Internationally acclaimed photographer Marcus Lyon has agreed to become Blesma’s latest high profile ambassador.
MARCUS LYON a British artist and photographer of international renown. He has taken portraits of HM the Queen and the last four British Prime Ministers, as well as some of the poorest people on earth in slums and ghettos worldwide. His work is held in collections from the Art Institute of Chicago to the Arts Council of Great Britain, and he is founder of the award-winning multidisciplinary art studio, Glassworks. Marcus recently became a Blesma ambassador, and plans to help Members increase their enjoyment of, and ability in, photography. He explains how…
What does photography mean to you?
The truly fabulous thing about life as a photographer is that you’re given a red carpet into whatever field you’re interested in. If you want to take woodland pictures, people in that world will invite you in. If you’re fascinated by disability sport, you can find connections and get access. It’s one of those golden careers that lets you follow the passions that resonate with you emotionally, intellectually and spiritually.
What are you working on now?
I’m engaged in three big themes. One is the continuation of the work I’ve done in three projects – Brics, Exodus and TIMEOUT – which explore global mass behaviours. I am also stretching what I do as an artist by building collaborations with third parties, like Rambert dance. The third is a project exploring Brazilian national identity through portrait, DNA and sound.
How did you get involved with Blesma?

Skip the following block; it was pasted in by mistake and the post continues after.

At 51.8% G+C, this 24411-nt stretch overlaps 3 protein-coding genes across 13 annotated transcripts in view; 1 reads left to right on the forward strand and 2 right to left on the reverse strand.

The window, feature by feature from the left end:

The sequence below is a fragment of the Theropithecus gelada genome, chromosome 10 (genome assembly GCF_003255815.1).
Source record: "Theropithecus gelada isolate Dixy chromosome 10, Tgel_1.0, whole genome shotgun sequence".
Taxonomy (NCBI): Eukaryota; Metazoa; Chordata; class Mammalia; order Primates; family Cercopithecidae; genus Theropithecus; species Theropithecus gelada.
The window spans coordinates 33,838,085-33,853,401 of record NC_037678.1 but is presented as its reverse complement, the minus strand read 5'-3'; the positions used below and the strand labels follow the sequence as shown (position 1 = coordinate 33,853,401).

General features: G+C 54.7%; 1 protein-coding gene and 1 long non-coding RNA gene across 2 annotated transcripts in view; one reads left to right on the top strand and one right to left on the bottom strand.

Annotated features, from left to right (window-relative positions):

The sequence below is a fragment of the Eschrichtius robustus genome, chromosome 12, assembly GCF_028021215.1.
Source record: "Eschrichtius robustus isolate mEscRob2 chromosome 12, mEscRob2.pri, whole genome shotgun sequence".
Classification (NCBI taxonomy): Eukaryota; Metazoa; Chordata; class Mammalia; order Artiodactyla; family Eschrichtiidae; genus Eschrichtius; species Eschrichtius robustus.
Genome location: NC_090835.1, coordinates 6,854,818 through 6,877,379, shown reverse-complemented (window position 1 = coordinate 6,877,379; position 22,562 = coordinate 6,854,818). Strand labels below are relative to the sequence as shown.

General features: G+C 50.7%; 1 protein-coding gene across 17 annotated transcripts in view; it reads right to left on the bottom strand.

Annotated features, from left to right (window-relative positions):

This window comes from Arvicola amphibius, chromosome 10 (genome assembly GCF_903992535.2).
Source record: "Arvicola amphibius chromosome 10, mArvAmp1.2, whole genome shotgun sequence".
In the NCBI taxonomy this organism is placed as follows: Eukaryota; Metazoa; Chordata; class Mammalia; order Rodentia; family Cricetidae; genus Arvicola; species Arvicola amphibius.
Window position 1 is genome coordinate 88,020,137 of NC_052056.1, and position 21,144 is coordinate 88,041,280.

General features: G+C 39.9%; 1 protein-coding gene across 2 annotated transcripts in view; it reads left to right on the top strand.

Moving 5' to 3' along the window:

I’ve had experience photographing disability sport, and been to the last five Paralympics. My family has a military connection, so I was familiar with Blesma. I have also had the great fortune to become friends with [Blesma Chairman] Sir Cedric Delves, and that led me to the inner team of the charity.
What attracted you to getting involved?
I’ve always been attracted to people who are, in some way, disadvantaged or who have not been dealt the best cards. Watching people overcome problems is incredibly inspiring.
What are you aiming to do for Blesma?
As much as I can. My role is undefined. It’s about finding meaningful ways for us to engage, but I want to be a strong pillar of support for Members who wish to pursue photography – whether as art, reportage, portraiture or landscape. I can support them through mentoring and being present for an exchange of ideas, as well as being on hand for competitions and exhibitions.
Can Members’ experiences give them a unique perspective as photographers?
I think so. A military background sits very comfortably with photography; both involve endless hours of getting your kit right before going into action. The patience of military process also crosses over, and the experiences Members have been through offer a different perspective. Photography is all about finding a new way of saying something that has already been said before. I want to support Members in finding their own voices.
What inspires you about Blesma Members?
I relate a little. It’s not at all comparable, but I was a relatively decent sportsman, and I had to stop because of injury. Then I saw some disabled sport. I wasn’t even a tenth as affected as these guys, but they were outperforming me by a million miles. It made me want to photograph people with disabilities doing amazing things.
Find out more about Marcus, his work and his career at www.marcuslyon.com